- Tim Struby
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Decades before Rocky Balboa fought a fictitious bout at the Philadelphia Spectrum, the authentic, original Rocky endured one of the all-time great battles en route to the world heavyweight title at Philadelphia Municipal Stadium.
The date was Sept. 23, 1952. Heading into the late rounds, 29-year-old contender Rocky Marciano already had been knocked down for the first time in his career. His quest for a 43rd career victory without a loss appeared in jeopardy. But when Marciano dropped champion Jersey Joe Walcott "like flour out of a chute" in the 13th round, the new heavyweight king forever cemented his legend in the annals of boxing lore.
Even today, graying boxing fans speak of Marciano with an almost religious reverence, always noting first and foremost the "equalizer" that was the heavyweight's right hand.
Marciano was small for a "big fellow," standing a mere 5-foot-10 and weighing 185 pounds. He moved with the grace of a man trudging through a bog. But the Brockton, Mass., native's right could, by all accounts, take down a Loxodonta Africana. Well, perhaps not an elephant, but certainly an opposing pugilist.
"He was brutally strong," says sportswriter John Schulian, who grew up following Marciano. "When you got hit you stayed hit."
Yet it is the talk of "The Streak" that Marciano's devotees savor, his unbeaten run that began in March of 1947 with a third-round knockout of Lee Epperson.
That KO became Marciano's calling card, which he delivered personally to 43 victims. That swath of destruction included Walcott (twice), Ezzard Charles, Joe Louis and finally, on Sept. 21, 1955, in the ninth round of the seventh defense of Marciano's world title, Archie Moore.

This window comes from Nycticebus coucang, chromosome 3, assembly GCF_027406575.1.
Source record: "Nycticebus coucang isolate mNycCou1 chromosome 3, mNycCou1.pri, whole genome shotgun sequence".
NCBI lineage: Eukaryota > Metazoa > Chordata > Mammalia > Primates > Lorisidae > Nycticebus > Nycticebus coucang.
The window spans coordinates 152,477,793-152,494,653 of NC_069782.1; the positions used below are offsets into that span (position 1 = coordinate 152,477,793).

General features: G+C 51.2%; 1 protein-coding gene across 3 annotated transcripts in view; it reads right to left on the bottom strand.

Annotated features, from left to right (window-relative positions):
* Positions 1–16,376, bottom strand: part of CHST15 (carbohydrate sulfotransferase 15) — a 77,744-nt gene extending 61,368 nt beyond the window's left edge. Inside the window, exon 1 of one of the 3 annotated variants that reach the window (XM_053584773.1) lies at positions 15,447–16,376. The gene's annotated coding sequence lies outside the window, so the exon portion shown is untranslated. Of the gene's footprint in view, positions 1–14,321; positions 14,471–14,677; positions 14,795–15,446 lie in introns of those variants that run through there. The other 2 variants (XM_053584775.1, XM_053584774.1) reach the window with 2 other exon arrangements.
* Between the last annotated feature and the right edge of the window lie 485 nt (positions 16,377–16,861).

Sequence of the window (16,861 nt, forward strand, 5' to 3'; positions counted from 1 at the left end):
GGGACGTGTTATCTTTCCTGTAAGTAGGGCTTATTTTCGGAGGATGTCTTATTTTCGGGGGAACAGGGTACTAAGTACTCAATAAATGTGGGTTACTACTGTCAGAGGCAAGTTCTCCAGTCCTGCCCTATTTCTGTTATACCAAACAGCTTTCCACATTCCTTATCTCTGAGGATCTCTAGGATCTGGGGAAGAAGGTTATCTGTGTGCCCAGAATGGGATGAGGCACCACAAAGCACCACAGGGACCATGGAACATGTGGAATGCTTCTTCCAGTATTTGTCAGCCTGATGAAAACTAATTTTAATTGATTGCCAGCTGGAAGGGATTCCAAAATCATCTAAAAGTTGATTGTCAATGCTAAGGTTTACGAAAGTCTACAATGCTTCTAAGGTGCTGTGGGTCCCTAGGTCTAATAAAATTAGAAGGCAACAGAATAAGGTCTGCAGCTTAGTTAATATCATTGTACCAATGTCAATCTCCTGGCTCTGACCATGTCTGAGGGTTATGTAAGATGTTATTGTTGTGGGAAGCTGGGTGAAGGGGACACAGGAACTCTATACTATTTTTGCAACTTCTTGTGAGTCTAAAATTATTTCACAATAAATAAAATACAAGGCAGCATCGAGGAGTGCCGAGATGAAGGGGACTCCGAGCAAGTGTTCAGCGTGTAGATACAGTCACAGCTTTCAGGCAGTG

Then, with an unblemished 49-0 record, Rocky Marciano hung up his leathers for good -- retiring as the only undefeated heavyweight champion in history. This year marks the 50th anniversary of that achievement.
It is one of sport's most hallowed accomplishments. Yet some historians have opted to resist the Marciano bandwagon.
As one famed trainer reportedly said, "Show me a fighter who's undefeated and I'll show you a fighter who hasn't fought anybody."
The critics' primary grievance has always been the age of Marciano's aforementioned marquee opponents (all of them were easily old enough to run for president).
Yet age does not always bespeak talent.
"Sure Charles wasn't the fighter he once was and Louis was shot," said boxing historian and former ESPN analyst Max Kellerman. "But for their first fight, Walcott was in his prime and Moore was a legitimate contender into his 40s."
Some detractors claim Marciano benefited from favoritism. Some allege that slick, undefeated heavyweight Roland LaStarza was robbed in his first bout with Marciano.
There is some validity to the accusation that Marciano might have found himself the beneficiary of a bit of luck, but luck is an inherent part of any monumental streak.